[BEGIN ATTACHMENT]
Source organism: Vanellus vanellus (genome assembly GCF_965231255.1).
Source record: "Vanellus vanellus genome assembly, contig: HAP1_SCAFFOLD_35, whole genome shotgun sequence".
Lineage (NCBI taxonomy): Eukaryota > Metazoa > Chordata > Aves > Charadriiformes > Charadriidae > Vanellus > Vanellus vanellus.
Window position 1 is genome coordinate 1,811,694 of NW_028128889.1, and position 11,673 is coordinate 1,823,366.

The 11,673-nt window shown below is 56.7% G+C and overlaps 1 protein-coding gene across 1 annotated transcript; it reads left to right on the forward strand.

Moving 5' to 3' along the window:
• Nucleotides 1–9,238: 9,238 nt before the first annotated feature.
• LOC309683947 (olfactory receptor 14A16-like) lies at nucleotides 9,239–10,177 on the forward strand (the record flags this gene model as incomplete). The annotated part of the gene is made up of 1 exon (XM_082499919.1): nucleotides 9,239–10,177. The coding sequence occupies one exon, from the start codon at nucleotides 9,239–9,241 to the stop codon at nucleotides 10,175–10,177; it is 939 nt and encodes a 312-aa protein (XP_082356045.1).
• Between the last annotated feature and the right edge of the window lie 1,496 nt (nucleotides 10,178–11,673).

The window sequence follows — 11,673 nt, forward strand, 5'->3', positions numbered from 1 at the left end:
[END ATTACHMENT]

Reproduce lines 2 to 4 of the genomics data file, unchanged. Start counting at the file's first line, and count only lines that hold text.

Source record: "Vanellus vanellus genome assembly, contig: HAP1_SCAFFOLD_35, whole genome shotgun sequence".
Lineage (NCBI taxonomy): Eukaryota > Metazoa > Chordata > Aves > Charadriiformes > Charadriidae > Vanellus > Vanellus vanellus.
Window position 1 is genome coordinate 1,811,694 of NW_028128889.1, and position 11,673 is coordinate 1,823,366.